A doctor's appointment can be a frustrating situation. There are a lot of things to think about and a lot of details to remember. You will make the most of your time by making a list of questions for the meeting. Be certain that the most important questions are at the top of your mind. Prior to their doctor's appointment, some patients e-mail or fax their questions to the clinic. We have a few ideas for you:
1. Before you go, do some research
Having a basic understanding of lung cancer is always good. This foundational knowledge will enable you to ask more important, well-informed questions.
2. Before the appointment, write down any questions or concerns you have.
If you have specific questions or issues that you'd like answered, it's best to write them down before the appointment.
3. Take down some notes
With all of the details you'll get during your appointment, it's possible to become overwhelmed. Bring a pen and paper to scribble down as much detail as you can.
4. Bring somebody with you
Even if the person who is aiding you can only join you over the phone, getting a second set of ears and someone to comfort you through a tough time is priceless. It also allows them to ask any questions that they may have.
5. Do not be afraid to ASK
Ask for guidance or an explanation if you don't understand something; if you don't understand the language, ask the doctor to explain it to you in simple terms. This is your appointment, and the doctor should be able to spend some time placing you at ease by answering any questions you might have.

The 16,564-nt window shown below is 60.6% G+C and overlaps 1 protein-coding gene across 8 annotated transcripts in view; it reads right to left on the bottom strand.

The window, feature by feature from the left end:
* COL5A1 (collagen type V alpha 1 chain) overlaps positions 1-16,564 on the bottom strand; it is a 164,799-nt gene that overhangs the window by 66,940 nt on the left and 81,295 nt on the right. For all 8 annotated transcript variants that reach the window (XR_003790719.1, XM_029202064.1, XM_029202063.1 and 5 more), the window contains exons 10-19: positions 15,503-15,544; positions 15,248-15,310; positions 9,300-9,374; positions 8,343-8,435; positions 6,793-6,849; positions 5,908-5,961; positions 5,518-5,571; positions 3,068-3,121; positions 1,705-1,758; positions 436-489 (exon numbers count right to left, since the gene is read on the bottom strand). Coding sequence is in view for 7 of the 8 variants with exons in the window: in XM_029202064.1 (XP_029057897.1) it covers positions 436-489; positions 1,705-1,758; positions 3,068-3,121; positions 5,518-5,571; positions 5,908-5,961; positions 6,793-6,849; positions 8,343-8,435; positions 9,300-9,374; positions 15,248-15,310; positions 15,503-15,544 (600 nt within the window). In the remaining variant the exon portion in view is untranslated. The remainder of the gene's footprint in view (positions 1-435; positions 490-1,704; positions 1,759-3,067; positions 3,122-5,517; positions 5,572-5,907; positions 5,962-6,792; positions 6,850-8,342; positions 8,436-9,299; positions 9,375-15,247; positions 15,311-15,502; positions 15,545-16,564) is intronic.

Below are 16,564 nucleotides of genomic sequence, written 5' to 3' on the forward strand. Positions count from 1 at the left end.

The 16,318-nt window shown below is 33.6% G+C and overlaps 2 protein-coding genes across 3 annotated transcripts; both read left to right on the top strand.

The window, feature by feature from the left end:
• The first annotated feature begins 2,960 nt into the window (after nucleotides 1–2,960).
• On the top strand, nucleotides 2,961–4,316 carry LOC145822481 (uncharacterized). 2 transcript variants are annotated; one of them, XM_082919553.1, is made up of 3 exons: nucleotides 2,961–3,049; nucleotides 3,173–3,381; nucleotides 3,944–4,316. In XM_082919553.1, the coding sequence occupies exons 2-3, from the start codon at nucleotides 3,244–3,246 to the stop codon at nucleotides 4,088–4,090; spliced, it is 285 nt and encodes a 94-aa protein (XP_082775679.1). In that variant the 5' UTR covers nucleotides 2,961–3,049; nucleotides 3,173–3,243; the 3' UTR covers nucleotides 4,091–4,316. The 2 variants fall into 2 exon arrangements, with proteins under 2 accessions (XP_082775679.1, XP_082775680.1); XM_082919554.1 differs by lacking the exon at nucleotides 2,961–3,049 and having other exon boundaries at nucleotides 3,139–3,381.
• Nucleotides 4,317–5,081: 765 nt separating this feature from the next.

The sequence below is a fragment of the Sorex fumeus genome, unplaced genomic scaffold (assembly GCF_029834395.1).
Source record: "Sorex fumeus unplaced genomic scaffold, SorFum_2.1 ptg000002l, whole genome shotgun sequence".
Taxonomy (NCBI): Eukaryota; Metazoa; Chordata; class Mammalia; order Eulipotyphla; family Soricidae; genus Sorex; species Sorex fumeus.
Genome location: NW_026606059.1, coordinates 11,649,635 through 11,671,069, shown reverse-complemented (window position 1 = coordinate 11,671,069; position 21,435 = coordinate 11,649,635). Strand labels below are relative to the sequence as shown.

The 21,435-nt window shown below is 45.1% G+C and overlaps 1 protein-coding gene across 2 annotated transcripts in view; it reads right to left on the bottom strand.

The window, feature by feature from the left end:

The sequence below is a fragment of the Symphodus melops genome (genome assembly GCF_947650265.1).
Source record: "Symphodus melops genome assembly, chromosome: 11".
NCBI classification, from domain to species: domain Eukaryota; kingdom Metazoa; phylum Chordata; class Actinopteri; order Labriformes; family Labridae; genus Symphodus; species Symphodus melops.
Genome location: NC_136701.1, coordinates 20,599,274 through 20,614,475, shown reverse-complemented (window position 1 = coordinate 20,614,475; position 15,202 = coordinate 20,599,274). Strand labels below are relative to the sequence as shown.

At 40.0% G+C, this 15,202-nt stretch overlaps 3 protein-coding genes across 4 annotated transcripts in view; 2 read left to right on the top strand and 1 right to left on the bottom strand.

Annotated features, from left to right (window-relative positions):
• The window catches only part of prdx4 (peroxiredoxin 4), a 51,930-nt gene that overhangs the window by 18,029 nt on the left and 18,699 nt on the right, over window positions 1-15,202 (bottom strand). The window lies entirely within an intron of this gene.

6. Don't be afraid to seek medical advice from a second doctor
At any time, you have the choice of seeing a new doctor. If you want to confirm that their prescribed care plan is the right one or if you didn't like your first doctor, don't be afraid to seek out another opinion or oncologist. You must trust and have confidence in this doctor because he or she will most likely be in your life for a long time.
7. Make copies of your records and reports
Even if you don't want to see another doctor right now, you might decide that you need a second opinion in the future. It is important to have copies of your medical records and documentation (such as CT scans, MRIs, and biopsies) on hand to ensure that this phase runs smoothly. Copies of these records can be difficult to come by if they are more than a few years old, so gathering them is vital.
1. Questions to Ask Your Healthcare Professionals. (2017, November 30). Retrieved from https://lungevity.org/for-patients-caregivers/asking-right-questions/questions-to-ask-your-healthcare-professionals
2. Coping – Talking with Your Health Care Team. (n.d.). Retrieved from https://www.cancer.gov/about-cancer/coping/adjusting-to-cancer/talk-with-doctors